T(F)IC #3: "Born to Die"

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13. Feb. 2012, 3:28

Lana Del Rey - Born to Die
Label: Interscope Records

Grade: C

Full disclosure: I really don't care what Lizzy Grant's backstory is. I don't really care about how she might have been a failure and was reinvented. I don't care if she was really a talented guitarist and is just being misunderstood by the mass "indie" audiences. The reality of the fact is that we now have an album in our hands that is one of the most hyped albums I can remember this side of Nevermind, and I can't help but listen to it with the slight perverse desire to HATE it beyond all words. With that in mind, I have listened to the album several times and come to the extremely dissatisfying conclusion: the album is NOT bad, but it definitely is NOT great. This is just another case of the sad truth that the ALBUM is dead, and that SINGLES are all that matters.

To combat all the BS reviews that have accompanied the album, I'm actually going to review the SONGS and not the crap that is behind it. (A novel idea, right?)

The lead single and first song, title track Born to Die is a simple song with rather heavy-handed and up front string arrangements. It also introduces the key elements of this album: heavy (AND I MEAN HEAVY) strings, vague lyrics about first world excesses and access to lots of expensive alcohol, and odd samples with 808 drumbeats. Also, it should be noted that Grant has the odd (and sometimes really annoying) gift of sounding like 15 different singers at any given time in the song, which makes the listen through the entire album slightly disjoint and confusing. She freely goes from smoky nightclub to power-pop to atmospheric head voice; which clearly displays that she has talent, whether you're willing to grant it to her or not. Let it be stated, however, that this talent does not always translate to success in terms of a good record.

Let me now take a meaningful tangent: Look, if pop songs were to be judged solely by lyrics, everyone could find MANY things to complain about concerning beloved artists, like the Beatles, for example. Although I'm a purist and a stickler for terrible lyrics like the ones that accompany the next song, Off to the Races, (example: "light of my life / fire of my loins / gimme them gold coins / gimme them coins"), it is unfair to completely resign pop music as a whole for having terrible lyrics. Yes, there are lazy personifiers, "tar black soul", "puttin' on my cognac make-up", "bright red nail polish", etc., but again, the goal of this album, at least as far as I am concerned, is not to write the next Dylan record. It is a highly danceable and singable album, for sure, but that does not a solid album make, in my eyes. She has succeeded in making the album she wants to, but that doesn't mean it is for everyone, nor that I am particularly taken to it.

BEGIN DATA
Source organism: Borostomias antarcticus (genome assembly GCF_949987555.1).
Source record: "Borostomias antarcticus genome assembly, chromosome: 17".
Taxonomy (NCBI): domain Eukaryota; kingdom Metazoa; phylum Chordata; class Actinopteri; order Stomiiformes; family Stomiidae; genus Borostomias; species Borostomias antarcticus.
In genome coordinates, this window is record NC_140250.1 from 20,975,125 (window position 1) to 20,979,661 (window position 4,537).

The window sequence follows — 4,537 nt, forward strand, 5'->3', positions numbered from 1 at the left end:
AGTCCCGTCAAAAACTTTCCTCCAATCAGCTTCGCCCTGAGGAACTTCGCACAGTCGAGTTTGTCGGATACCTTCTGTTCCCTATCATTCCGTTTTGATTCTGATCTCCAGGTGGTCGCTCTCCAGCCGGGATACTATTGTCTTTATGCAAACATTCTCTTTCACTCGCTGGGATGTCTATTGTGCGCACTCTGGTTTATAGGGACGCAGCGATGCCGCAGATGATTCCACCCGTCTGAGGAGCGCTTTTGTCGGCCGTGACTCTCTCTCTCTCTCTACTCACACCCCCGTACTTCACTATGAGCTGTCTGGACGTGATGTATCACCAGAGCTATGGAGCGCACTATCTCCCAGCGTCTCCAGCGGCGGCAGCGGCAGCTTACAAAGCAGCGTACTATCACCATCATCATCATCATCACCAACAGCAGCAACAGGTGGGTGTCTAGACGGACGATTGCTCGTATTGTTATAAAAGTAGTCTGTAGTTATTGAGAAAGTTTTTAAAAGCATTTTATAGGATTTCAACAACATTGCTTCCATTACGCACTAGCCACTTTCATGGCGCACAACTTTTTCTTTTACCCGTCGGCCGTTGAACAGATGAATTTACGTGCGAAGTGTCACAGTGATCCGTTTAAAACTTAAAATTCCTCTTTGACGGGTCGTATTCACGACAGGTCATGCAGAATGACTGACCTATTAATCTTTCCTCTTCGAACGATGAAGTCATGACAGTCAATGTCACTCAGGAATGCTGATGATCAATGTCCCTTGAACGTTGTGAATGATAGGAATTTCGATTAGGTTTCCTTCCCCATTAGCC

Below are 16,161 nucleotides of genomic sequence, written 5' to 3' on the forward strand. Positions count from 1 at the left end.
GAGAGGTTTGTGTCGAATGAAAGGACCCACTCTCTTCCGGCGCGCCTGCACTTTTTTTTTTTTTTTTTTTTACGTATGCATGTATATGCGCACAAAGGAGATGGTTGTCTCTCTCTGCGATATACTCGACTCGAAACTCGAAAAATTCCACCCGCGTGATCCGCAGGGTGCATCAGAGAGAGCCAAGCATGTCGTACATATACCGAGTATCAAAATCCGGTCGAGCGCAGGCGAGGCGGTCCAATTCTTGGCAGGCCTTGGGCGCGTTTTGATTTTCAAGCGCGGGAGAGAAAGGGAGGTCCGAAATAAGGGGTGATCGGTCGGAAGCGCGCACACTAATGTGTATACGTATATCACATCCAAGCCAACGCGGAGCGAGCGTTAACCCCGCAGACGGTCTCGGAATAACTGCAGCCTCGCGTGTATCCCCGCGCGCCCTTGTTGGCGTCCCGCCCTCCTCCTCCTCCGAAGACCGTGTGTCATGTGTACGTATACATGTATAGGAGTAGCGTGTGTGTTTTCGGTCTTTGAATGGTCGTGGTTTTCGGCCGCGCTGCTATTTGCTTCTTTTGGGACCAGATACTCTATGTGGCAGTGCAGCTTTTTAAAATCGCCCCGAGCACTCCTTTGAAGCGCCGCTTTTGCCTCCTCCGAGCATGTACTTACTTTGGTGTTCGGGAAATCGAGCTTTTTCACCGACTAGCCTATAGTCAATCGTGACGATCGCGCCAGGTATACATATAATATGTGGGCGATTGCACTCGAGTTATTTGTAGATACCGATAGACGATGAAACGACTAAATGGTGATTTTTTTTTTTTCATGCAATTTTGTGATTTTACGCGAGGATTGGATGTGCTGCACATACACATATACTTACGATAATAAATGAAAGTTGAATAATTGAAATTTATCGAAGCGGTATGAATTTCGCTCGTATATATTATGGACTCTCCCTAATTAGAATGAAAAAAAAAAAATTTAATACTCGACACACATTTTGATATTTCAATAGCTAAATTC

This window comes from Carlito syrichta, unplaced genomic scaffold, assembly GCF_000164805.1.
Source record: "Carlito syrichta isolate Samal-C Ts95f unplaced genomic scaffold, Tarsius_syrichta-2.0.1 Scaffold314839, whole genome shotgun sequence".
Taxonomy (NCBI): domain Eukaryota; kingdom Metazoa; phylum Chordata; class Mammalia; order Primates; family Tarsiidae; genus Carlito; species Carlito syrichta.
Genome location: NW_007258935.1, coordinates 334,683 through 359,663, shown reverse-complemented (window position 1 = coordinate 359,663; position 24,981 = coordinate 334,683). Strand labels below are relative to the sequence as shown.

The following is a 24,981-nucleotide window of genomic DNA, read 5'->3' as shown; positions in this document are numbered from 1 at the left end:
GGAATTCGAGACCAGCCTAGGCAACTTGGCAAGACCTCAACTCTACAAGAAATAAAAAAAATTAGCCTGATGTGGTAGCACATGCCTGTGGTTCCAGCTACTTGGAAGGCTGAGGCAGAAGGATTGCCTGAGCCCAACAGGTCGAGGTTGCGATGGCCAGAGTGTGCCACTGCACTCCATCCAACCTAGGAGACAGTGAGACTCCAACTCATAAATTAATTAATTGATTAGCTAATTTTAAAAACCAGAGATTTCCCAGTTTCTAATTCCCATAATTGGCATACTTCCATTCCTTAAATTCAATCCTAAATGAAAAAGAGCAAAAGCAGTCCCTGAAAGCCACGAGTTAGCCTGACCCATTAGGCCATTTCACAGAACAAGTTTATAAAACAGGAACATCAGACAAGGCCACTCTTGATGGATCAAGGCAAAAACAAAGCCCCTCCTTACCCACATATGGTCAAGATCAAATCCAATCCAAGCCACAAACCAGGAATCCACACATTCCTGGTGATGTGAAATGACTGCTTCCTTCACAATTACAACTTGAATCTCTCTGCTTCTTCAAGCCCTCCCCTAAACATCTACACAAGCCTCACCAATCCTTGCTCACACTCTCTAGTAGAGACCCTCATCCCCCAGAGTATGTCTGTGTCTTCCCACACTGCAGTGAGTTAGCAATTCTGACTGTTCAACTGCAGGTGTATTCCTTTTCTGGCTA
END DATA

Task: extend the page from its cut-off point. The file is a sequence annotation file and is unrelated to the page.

The next single, Blue Jeans, features a genuinely GREAT melody, and is one of the most enjoyable songs on the record. The real drums that accompany the drum machine make it sound more urgent, and it makes lines like "I wanna love you 'til the end of time" actually feel like she MEANS it. The sincerity of the presentation continues onto the next song, ANOTHER single released from the album, Video Games. Admittedly, Grant sounds like she's suspended in a room that is literally unreachable by the listener, so when I say "sincerity", it is only "sincerity" in the most liberal sense of the word. Grant has said that Video Games is a very sad song, and that she apparently gets choked up singing it sometimes on stage; which I have a hard time believing, but it definitely has the feel of extreme melancholy. This time around, the string arrangements fit the feel and contour of the song, and don't stand in direct opposition to EVERYTHING ELSE that is happening; meaning that the single/b-side combo of Blue Jeans and Video Games comes off as a major success of the record.